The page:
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Saving The Amazon Will Take More Than Stopping Loggers

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Saving The Amazon Will Take More Than Stopping Loggers

Environment

Saving The Amazon Will Take More Than Stopping Loggers

Saving The Amazon Will Take More Than Stopping Loggers

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In order to save the Amazon, it's not enough for deforestation to stop; areas that have been denuded also need recuperation. A Brazilian research scientist has released a report with the World Wildlife Fund that suggested actions to curb the effect of humans on the world's largest rainforest.

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Ending deforestation is not enough to save the Amazon. That's the finding of a new Brazilian report. It calls for measures to reclaim vast deforested tracts. And it warns that failure to do so will lead to more consequences, such as severe drought- and that at a time when Brazil's biggest city, Sao Paulo, is already parched. NPR's Lourdes Garcia-Navarro tells us more.

LOURDES GARCIA-NAVARRO, BYLINE: For years, governments in Latin America have been celebrated for reducing deforestation in the Amazon. In Brazil alone, from 2005 to 2012, it fell some 70 percent. But the new report compiled by the National Institute for Research in the Amazon - a government supported body here - shows that slowing deforestation is no longer enough, if it ever was, and neither is the stopping deforestation completely, if that were even possible. In key areas of the Amazon, deforestation actually has to be reversed, or there will be catastrophic consequences.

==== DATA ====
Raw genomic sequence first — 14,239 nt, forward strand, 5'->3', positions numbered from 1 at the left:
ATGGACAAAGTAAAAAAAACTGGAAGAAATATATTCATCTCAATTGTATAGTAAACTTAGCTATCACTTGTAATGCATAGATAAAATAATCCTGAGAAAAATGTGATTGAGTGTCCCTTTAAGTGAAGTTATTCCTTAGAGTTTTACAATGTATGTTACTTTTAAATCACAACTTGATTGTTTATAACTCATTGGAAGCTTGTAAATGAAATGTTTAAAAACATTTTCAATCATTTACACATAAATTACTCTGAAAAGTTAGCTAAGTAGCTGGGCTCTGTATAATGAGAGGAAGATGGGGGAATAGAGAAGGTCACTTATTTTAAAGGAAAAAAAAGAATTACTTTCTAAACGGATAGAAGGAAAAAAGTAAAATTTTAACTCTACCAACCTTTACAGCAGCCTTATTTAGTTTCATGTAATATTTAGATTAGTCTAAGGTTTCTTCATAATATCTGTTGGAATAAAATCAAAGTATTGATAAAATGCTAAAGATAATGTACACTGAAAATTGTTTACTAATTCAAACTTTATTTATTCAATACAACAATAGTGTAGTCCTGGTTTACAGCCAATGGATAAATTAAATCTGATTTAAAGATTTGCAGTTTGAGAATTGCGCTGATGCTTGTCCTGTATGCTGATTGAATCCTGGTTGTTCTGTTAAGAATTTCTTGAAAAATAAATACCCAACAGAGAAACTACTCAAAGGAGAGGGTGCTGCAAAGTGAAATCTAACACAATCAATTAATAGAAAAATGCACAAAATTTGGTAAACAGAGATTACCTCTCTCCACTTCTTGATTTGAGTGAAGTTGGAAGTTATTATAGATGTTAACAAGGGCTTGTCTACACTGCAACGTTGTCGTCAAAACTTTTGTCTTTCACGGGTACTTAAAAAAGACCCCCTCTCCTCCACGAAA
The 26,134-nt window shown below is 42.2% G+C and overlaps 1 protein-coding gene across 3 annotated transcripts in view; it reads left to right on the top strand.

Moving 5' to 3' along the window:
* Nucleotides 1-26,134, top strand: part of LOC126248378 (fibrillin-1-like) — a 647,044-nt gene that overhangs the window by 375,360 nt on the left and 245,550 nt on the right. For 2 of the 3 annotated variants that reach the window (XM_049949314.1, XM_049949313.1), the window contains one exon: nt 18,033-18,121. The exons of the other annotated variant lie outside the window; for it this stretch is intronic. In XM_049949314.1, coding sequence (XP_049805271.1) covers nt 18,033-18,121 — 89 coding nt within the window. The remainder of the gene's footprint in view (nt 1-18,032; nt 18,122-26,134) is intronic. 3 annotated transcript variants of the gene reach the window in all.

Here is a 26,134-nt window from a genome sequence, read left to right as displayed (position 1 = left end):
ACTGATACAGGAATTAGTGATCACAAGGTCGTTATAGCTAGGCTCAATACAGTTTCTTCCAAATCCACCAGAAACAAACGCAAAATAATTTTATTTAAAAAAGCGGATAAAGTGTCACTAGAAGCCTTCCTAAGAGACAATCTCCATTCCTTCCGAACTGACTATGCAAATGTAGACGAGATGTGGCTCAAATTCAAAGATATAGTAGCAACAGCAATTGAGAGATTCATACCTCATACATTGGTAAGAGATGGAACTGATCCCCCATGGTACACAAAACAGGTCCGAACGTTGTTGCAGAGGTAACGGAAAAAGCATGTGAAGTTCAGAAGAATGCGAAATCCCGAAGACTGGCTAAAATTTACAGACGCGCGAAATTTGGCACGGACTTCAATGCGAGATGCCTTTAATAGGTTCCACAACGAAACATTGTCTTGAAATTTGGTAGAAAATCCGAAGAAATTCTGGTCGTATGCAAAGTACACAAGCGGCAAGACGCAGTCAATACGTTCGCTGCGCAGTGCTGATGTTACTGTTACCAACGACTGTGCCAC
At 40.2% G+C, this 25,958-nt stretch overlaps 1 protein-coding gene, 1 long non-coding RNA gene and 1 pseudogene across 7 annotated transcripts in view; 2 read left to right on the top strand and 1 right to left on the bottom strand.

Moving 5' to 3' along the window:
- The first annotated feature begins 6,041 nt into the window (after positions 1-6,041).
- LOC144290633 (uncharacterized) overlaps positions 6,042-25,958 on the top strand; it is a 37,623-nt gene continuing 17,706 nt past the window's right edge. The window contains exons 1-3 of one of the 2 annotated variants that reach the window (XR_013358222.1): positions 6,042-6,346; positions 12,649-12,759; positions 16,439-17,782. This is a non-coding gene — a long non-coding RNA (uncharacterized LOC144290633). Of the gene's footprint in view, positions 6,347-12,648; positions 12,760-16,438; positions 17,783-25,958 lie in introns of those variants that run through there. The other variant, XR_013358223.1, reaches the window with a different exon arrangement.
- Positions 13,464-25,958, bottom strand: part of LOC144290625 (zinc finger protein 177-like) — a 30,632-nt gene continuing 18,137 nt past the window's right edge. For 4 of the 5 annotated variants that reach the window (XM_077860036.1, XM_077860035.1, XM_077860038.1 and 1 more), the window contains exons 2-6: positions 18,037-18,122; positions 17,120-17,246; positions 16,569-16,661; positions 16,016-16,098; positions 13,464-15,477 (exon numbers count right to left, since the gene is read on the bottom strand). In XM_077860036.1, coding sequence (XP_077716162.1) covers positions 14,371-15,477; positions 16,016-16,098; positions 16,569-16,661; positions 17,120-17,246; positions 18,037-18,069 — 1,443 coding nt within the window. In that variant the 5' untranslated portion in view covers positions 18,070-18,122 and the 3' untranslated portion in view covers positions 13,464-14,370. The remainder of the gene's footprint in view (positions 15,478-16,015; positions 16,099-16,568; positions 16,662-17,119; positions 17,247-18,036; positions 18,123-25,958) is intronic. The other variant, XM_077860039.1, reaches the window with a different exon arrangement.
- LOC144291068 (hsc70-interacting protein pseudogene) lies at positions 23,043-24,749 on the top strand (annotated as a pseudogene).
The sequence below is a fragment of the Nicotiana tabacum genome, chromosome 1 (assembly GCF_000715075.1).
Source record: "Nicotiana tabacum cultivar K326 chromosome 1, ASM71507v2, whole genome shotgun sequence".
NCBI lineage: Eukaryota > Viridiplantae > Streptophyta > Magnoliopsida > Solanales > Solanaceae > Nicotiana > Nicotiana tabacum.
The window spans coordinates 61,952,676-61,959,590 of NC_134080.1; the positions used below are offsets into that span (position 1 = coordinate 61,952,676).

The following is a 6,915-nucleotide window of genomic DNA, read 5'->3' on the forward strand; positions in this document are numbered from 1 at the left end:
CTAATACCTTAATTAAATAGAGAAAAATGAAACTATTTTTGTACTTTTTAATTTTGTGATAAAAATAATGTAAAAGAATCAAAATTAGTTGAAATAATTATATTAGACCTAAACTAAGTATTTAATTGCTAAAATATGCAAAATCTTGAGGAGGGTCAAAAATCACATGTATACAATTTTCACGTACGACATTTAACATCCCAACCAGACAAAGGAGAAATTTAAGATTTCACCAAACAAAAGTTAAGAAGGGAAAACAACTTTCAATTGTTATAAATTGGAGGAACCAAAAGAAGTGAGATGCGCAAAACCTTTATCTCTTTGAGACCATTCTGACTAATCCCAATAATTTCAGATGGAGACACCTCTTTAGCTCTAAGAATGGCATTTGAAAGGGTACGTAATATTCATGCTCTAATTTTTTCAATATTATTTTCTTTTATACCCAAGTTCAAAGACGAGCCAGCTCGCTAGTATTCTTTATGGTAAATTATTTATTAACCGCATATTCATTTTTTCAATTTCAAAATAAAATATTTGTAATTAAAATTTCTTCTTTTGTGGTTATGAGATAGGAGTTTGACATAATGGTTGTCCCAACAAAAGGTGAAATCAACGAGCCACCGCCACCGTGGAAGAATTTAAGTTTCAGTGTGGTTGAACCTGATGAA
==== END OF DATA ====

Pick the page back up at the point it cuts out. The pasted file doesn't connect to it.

CLAUDIO MARETTI: The moisture comes from the ocean through the states of Maranhao and Para. If we keep deforesting in those states, we're going to probably interrupt that moisture flow. And therefore, we needed to replant. We need to recover the forest in those areas, so that we can have the Amazon functioning.

GARCIA-NAVARRO: Claudio Maretti is with the World Wildlife Fund's Amazon initiative. He says, the Amazon basin is the water pump for the whole region.

MARETTI: You know, it's the forest interacting with the atmosphere that makes the whole system working.

GARCIA-NAVARRO: The report is based on over 200 studies on the Amazon, which were collated. And they show a clear trend of diminishing rainfall and climatic disruption that is due to man's impact on the environment there. Maretti says, governments must act now. But the reality is that deforestation is accelerating in the region. Last year in Brazil, it jumped over 20 percent.

MARETTI: The Amazon is the most important region on Earth. We are going to be the first to suffer, so we're not doing that for Europe, for U.S. We are going to suffer. Sao Paulo is suffering right now because of deforestation in the Amazon. That's what we are saying.

GARCIA-NAVARRO: Lourdes Garcia-Navarro, NPR News, Sao Paulo.

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